In 2012, a champeta duo from Santa Marta, a Caribbean town in Colombia, dedicated their song "Pelo Malo" to all women that have a "bad," "weird" or "disorganized" hair. The song suggested that all these women have to use "liser" – a product to straighten their hair to make it look cool. The song neatly illustrates the stigma of wearing natural hair in Afro-Colombian communities. But these offensive categories don't represent the growing movement of Afro-Colombian women who are embracing their natural hair and all of its beautiful complexity.

During the American Civil Rights and Black Power movements in the 60s and 70s, there was a revolt in favor of wearing natural hair. The second wave of the natural hair movement has reached a global audience through social media and Colombia is not an exception. It's been five years since Mallé Beleño, an educator, and other black women created a hair collective called Chontudas—the name refers to a kind of palm tree whose presence evokes the hair of black women. The group was initially founded to discuss how to wear natural black hairstyles as well as to spread ancestral traditional hair knowledge.

This collective came to life as a Facebook group with 70 black women in 2014. Since then, it has become a place to share the experiences of making the transition to natural hair, and a place to showcase a more diverse standard of beauty as well as a place to trade hair care advice.

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Photo still via YouTube.

This Dominican Ministry of Education Director Was Fired Hours After Her PSA Promoting Natural Hair Was Released

Marianela Pinales' dismissal from her position the same day the motivational campaign was released raises questions on the true motive behind the ministry's decision.

It pays to encourage every young, impressionable black child to accept themselves for who they are—even when it comes down to loving their natural hair.

Marianela Pinales did so through a new campaign she helmed on behalf of the Dominican Republic's Ministry of Education, entitled 'Ni Pelo Bueno, Ni Pelo Malo,' which translates to 'No Good Hair, No Bad Hair,' Latino Rebels reports.

The PSA celebrates all hair textures in an effort to counter the stigmatization of black hair people face in the Dominican Republic. In the video, you'll see young students with diverse, gorgeous hair stand firm in what's theirs. "Vive tu vida, y suelta mi cabello en banda (live your live and leave my hair alone)" one young girl says in the video.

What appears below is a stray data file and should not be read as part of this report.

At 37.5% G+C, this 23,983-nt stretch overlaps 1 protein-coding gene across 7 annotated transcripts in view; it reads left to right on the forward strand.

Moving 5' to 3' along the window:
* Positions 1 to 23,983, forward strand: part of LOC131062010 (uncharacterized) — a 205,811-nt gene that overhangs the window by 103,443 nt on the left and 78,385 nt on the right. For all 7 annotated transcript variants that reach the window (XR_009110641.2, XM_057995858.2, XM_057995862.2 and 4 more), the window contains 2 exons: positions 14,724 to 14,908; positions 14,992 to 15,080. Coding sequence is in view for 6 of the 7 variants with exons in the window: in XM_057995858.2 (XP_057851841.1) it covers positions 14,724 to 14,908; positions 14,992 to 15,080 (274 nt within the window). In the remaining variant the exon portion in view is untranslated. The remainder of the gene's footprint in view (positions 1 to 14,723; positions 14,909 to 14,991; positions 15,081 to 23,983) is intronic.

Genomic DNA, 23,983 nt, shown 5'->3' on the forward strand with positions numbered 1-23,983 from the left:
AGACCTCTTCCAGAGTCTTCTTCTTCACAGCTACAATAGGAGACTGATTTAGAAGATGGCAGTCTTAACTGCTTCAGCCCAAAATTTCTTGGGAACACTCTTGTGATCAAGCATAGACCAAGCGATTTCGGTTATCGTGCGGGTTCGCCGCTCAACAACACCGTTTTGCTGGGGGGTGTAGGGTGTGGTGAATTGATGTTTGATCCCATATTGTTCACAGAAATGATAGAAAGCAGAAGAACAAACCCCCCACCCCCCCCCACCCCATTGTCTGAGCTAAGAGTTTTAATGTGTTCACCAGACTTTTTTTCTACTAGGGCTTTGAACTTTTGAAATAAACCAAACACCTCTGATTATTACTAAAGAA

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Shirazee. Photo: Tiara Marei. Courtesy of the artist.

Get Into Shirazee & Saint Jhn's Highly-Addictive 'Juju'

The new music video follows Shirazee and Saint Jhn to New Orleans.

Shirazee is back with his latest single "Juju."

The new song sees the Benin-born singer-songwriter linking up with none-other-than Saint Jhn for a highly-addictive tune built on afro-fusion beat work. The striking new music video for "Juju," which was directed by Tiara Marei, follows Shirazee and Saint Jhn to New Orleans, Louisiana.

"This one is special to me 'cause the song was recorded at a time I needed to break a love-spell that I felt was put on me by a serious crush of mine [laughs]," Shirazee tells OkayAfrica. "Shooting this video in New Orleans, a city with historical ties to my Benin, was such a privilege and does so much justice to the song and theme.

"[I'm] looking forward to releasing new music this year and the first of two EPs called LOST is on the way and it's exciting," he adds.

For more on him, revisit our interview with Shirazee on his journey, taking risks and going independent. As you remember, Saint Jhn featured on Beyoncé and Wizkid's "Brown Skin Girl," one of our favorite songs last year.

Get into Shirazee and Saint Jhn's "Juju" below.

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'Namaste Wahala' movie poster.

'Namaste Wahala' Is the Nollywood Meets Bollywood Crossover We've All Been Waiting For

The Nigerian-Indian wedding romcom of our dreams is coming our way this April!

It's no secret that Nigerians and Indians have one major thing in common: over the top weddings. The two cultures are basically neck-in-neck when it comes to beautiful, extravagant (emphasis on the 'extra') weddings, which is why many of us have often fantasized about attending a joint Nigerian-Indian wedding. The good news is that an upcoming romantic comedy, starring some of Nollywood and Bollywood's best, is here to indulge us.

Namaste Wahala is the film debut of Indian businesswoman turned filmmaker Hamisha Daryani Ahuja. She released the first poster for the movie on Tuesday, showing a young couple in elaborate wedding regalia, and it's been met with humor and excitement from people online.